I believe there are ample examples of economists extending their economist’s toolkit beyond where it is appropriate. I will note that good economists realise the limits of their approach, and would probably not endorse the (sometimes absurd) instances of ‘economic imperialism’ I am about to present:
Politicial science. Economists extended their toolkit to political science with public choice theory, which supposes that politicians and voters are rational self-maximisers who act to further their own interests, be they power, prestige, financial gain or what have you. This found its reductio in Bryan Caplan, who suggested that voters are rationally ignorant of politics because the costs outweigh the benefits, and so economists (who are obviously right about everything) should dictate public policy. You know, like in Chile.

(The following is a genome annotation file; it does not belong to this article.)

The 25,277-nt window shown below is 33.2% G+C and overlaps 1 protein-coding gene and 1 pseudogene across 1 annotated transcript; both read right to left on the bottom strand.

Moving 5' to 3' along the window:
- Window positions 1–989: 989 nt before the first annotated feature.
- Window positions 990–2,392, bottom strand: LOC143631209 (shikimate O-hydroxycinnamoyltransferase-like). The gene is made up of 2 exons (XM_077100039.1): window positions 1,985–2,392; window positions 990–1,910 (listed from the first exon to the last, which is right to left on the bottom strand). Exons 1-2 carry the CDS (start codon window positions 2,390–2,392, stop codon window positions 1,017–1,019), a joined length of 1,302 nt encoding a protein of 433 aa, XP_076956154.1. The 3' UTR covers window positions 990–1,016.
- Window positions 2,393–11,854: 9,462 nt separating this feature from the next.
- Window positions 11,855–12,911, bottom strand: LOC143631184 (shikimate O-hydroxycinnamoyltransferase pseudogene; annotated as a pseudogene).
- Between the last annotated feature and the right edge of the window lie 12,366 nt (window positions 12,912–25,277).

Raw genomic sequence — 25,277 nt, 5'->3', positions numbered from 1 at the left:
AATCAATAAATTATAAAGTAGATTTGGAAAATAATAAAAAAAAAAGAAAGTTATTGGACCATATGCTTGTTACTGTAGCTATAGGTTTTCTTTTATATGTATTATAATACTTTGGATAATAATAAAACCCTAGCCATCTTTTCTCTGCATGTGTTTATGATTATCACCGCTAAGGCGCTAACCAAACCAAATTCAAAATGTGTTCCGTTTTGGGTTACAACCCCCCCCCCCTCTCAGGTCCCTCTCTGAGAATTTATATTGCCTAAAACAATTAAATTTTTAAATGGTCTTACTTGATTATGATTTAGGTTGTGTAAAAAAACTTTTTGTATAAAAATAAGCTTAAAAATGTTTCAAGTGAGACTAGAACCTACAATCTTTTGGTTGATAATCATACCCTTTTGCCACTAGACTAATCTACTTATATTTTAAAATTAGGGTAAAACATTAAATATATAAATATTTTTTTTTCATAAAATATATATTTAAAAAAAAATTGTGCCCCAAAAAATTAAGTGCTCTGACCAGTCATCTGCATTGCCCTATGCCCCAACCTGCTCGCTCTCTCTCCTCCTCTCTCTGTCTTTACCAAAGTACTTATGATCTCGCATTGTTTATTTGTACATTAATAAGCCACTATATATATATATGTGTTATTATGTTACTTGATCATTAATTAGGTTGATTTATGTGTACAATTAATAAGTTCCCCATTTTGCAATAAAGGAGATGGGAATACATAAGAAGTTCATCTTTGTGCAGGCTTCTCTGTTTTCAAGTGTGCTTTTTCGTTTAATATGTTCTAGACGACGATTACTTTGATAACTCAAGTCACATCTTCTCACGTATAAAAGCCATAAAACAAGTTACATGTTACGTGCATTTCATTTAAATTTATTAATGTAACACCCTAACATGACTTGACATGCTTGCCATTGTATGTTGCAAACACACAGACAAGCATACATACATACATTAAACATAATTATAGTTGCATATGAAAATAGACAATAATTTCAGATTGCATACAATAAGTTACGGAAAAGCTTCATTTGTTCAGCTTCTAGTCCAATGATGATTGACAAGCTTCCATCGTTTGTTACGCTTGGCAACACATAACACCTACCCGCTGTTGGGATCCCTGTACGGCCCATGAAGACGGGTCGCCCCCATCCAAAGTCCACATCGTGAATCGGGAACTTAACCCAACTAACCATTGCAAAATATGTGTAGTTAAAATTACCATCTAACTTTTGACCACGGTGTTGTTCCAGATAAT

Fortunately, this theory is wrong. Research, the best coming from Leif Lewin, has found that politicians and voters act in what they perceive to be the general interest, not narrow self interest. People vote and act out of a sense of obligation and citizenship, not because of any cost benefit analysis they partake in. Public servants are generally public spirited and less motivated by money than those in the private sector. While special interest groups are a problem, economists are better off turning to political scientists if they want to analyse this further, who have known what I outlined above for a long time.
The environment. Some of economist’s basic tools are easily shown to be absurd when applied to environmental analysis. It is not possible to place a monetary value – economist’s go to unit – on most environment variables. How do we compare the ‘value’ of a lake with the economic costs of a carbon tax? Is there some level of carbon tax at which we would forego every lake on earth rather than apply it? How do we compare, say, the depletion of coal with a rise in the sea level? These things have many different metrics by which they can be judged. The financial metrics used by economists are surely among them, but they are only a small part of the picture.